The Only Burlington Picnic Resource You Will Ever Need

Adventure #55.

Nothing says summer like a picnic in the park. Sandwiches, lemonade and watermelon, all set on a colourful table cloth make for the quintessential summer combination.

After touring some

of Burlington’s best parks back in the spring (on Adventure #31), we wanted to discover even more.

I thought it would be fun to do a “progressive picnic” in which we’d eat successive courses of our meal at different parks across Burlington.

Lowville Park sign

Our first stop was Lowville Park for summer salads and bruschetta. We’d been here before for the Lowville Winter Games and Bronte Creek Family Fun Day, but hadn’t tried the picnic area.

Actually, Lowville Park is home to five picnic areas for groups as large as 150 people. These areas are popular spots for company, church and family picnics with prime dates being snapped up as soon as reservations open in early January each year. There are plenty of unreserved tables too, so you’re always welcome

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to drop in.

Appetizer at Lowville Park

The picnic spot we chose was right along Bronte Creek. There were many kids exploring the creek looking for critters and crawfish.

Catching critters in the Bront Creek

Lowville Park is packed with everything you’d want in a park: big shady trees, nature trails along a winding creek and a large playground. There are little things that make a difference too such as plenty of free parking and washrooms with soap!

Swings at Lowville Park

Across the street from Lowville Park is the Walt Rickli Sculpture Garden. This is your chance to play a large outdoor xylophone and explore many other unique water and stone sculptures created by this master craftsman.

Walt Rickli Sculpture Garden

This special garden (open to the public at no charge) sits behind the Lowville Bistro, an upscale casual dining establishment originally constructed in 1853.

Lowville sculpture

For our second course, we drove from Lowville to Aldershot to visit Hidden Valley Park.

Hidden Valley Park sign

Hidden Valley Park is, well, a bit hidden. From Plains Road, turn North on Howard Road and follow it to the heart of Hidden Valley Park. As you drive into the park, you’ll see an entrance on your left to a multi-use path leading to the Royal Botanical Gardens (RBG). This trail offers a peaceful hike to RBG Centre and connects to the many kilometers of RBG trails.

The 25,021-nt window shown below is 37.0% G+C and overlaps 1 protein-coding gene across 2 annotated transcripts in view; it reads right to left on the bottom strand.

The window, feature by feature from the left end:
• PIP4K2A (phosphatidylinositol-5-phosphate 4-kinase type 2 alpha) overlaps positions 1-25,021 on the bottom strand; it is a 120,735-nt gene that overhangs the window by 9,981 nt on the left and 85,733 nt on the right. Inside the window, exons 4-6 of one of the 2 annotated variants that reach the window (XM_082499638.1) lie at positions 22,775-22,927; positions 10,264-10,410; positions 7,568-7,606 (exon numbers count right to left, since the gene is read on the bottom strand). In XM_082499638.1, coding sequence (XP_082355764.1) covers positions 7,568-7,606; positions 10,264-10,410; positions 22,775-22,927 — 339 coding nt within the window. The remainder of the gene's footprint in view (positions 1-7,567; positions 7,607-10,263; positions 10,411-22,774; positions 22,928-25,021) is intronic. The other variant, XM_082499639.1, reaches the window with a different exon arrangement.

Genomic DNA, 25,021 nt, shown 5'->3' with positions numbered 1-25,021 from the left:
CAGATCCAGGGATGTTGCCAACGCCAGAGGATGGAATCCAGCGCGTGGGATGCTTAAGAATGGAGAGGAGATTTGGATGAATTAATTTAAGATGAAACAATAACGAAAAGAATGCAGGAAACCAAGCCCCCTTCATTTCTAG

Hidden Valley Park RBG trail

From the main parking lot, a bridge over Grindstone Creek extends to a “hidden” picnic area within Hidden Valley. This is just one of six reserved picnic areas at this park, with the largest accommodating 250 people.

Bridge to Hidden Valley Park picnic area

Long picnic table at Hidden Valley Park

We quickly ate our roast beef and turkey sandwiches — all the boys wanted to do was play on the nearby swing set.

Picnic at Hidden Valley Park

These must be the largest swings in Burlington — they are very tall allowing kids to get a lot of air time! They seem to be a holdover from another era, because you don’t see them like this anymore. Hidden Valley Park swings

This area of the park is slated for redevelopment with construction expected to begin late this year and be completed in time for next summer. The plan calls for a new splash pad, more playground and swing equipment, a gazebo, sitting areas and new pathways. We hope these great swings remain!

Hidden Park swings

Before departing Hidden Valley, we drove through this tunnel below Highway #403 to visit the “lost world” on the other side. For a description of what I mean, read about our previous visit to this community as part of Adventure #44.

Hidden Valley tunnel under highway 403

Our final park visit of the day was along Lakeshore Road at Sioux Lookout Park.

This is smaller park compared to the previous two and does not host reserved picnic areas. There are a handful of tables scattered along the waterfront.

Sioux Lookout Park sign

Sioux Lookout Park is one of a number of “Window to the Lake” locations in Burlington. With about two-thirds of our waterfront privately owned, these small parks that dot the Waterfront Trail provide a quiet spot to stop and relax.

Window to the Lake Burlington

Watermelon and pastries make up the final course of our progressive

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picnic.

Dessert picnic at Sioux Lookout Park

A short trail through the woods leads to Lake Ontario.

Trail to the water's edge

Lake Ontario shoreline

A large map orients visitors to where they are on the Waterfront Trail. This is one of the original sections of the province wide trail that originally opened in 1995 and now stretches along both Lake Ontario and Lake Erie from the Quebec border to Windsor.

Waterfront Trail sign Burlington

As a warm summer breeze swept over the park, we reluctantly packed up our picnic basket and folded up our table cloth one last time.

Sioux Lookout Park Burlington

Our first-ever progressive picnic across Burlington was a success! Were we crazy for doing this or might this be something you want to try too?

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